Artists not paid for eThekwini municipality’s online gigs
Durban - Some Durban artists who performed in the various eThekwini municipality-funded virtual concerts recently, claimed they are yet to be paid despite R8 million being budgeted for the live entertainment and leisure initiative.
Several artists raised choruses of alarm after the Sunday Tribune revealed in an article, last week, details on the budget earmarked for the virtual concerts.
The concerts were staged for the benefit of entertainment-deprived eThekwini residents while encouraging them to stay at home and adhere to Covid-19 lockdown protocols.
This presented gig opportunities for artists between April and June.
Mayor Mxolisi Kaunda suspended future concerts and requested a report outlining all financial implications, as the municipality’s top brass were apparently taken by surprise by the events and the spending spree.
When he suspended the concerts, Kaunda reassured artists they would be paid, adding that the city council would speed up attending to all internal issues.
But some artists, through their managing agents, expressed consternation over not being paid, after submitting all the required documentation. Apparently, the municipality accounts were frozen pending investigations into the payments, some artists claimed.
The virtual concert, known as PRC TV was organised by the city’s Parks, Culture and Recreation Department headed by Thembinkosi Ngcobo.
It featured sessions of music, talk shows, dance and poetry and hosted by well-known local personalities.
All sessions were live on social media platforms like Facebook, Twitter and YouTube.
“The mayor (Kaunda) promised the artists that they will be paid. However, I would like to inform you that some artists have not been paid to date.
“Despite having order numbers, waiting for the indicated 30 days and having all their paperwork in order, they are now told that the PRC account has been frozen due to investigation.
“Some of these artists are in desperate need of those funds to buy essential food items. Artists in the city are going hungry and it is a very painful situation since many feel that they were given work that could have afforded them food for months,” said an agent, who asked not to be named, fearing reprisals.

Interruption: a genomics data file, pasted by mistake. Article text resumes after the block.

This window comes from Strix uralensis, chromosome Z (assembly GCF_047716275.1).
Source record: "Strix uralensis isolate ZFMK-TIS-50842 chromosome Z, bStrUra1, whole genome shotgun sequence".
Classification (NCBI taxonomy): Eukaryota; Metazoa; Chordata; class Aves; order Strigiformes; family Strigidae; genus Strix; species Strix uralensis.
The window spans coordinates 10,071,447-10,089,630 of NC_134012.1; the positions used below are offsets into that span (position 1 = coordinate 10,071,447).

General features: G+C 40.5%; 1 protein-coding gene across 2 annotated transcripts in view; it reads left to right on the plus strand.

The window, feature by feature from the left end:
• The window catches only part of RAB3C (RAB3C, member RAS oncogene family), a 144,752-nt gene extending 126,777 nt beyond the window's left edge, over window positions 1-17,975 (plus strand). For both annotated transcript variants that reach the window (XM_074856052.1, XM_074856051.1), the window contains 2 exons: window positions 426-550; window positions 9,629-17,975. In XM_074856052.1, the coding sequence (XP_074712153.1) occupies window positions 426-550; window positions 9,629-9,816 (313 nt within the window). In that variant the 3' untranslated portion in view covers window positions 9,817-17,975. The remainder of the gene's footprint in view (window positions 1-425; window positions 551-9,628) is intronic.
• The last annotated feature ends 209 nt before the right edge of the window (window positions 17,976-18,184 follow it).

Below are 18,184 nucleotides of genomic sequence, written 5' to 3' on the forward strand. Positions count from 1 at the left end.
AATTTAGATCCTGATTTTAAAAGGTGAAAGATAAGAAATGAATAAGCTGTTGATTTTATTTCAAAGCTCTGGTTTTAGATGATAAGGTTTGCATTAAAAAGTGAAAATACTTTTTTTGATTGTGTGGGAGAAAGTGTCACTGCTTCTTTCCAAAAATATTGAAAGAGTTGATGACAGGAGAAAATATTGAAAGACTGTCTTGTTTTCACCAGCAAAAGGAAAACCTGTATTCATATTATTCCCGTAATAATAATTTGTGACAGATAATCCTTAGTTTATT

While payments were an issue to some, others cried foul over the criteria used by the municipality to select performing artists.
Durban comedian Carvin Goldstone, who was not part of the programme, said he sent his proposal to the municipality but never received any response. He lamented that many artists were in trouble and desperately needed assistance.
“Some of us have been fortunate enough to make money on our own through virtual shows and donations but others do not have that luxury.
“So if the municipality has plans and programmes we would like to be invited to make our contribution.
“Some of us only heard about the virtual concert when it was already underway. This is not about me as an individual, but I know a lot of artists who are struggling to make ends meet, this would have been an opportunity for them,” he said.
When approached about the payments to the artists, Msawakhe Mayisela, the municipality’s spokesperson said they would not comment further on the matter until all internal issues were resolved.
“After the mayor met with the artists regarding this issue, the city has stated categorically that the matter is receiving the attention of the leadership.
“As a result, we made an undertaking that we will communicate with the media about our next course of action once our internal processes have reached finality.
“We appreciate the interest, but we appeal that you give us space to attend to this matter.
“The most important thing is that the leadership is attending to it,” said Mayisela.
The Sunday Tribune